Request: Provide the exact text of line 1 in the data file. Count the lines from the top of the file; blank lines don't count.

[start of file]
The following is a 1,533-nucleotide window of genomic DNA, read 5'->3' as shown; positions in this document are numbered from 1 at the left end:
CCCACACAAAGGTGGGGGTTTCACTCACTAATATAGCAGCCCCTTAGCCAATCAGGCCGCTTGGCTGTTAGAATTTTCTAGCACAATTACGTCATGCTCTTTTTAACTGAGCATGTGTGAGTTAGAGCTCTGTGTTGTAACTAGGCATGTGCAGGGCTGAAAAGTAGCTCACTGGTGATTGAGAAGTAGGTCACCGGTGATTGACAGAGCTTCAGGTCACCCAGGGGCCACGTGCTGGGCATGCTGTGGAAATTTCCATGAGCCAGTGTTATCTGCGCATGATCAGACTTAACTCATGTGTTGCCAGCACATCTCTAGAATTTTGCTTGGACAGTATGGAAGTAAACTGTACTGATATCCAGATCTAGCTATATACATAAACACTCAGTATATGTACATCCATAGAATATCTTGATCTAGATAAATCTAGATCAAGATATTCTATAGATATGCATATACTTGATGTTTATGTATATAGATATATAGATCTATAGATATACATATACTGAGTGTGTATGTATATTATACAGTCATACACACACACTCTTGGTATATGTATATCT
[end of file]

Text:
The following is a 1,533-nucleotide window of genomic DNA, read 5'->3' as shown; positions in this document are numbered from 1 at the left end: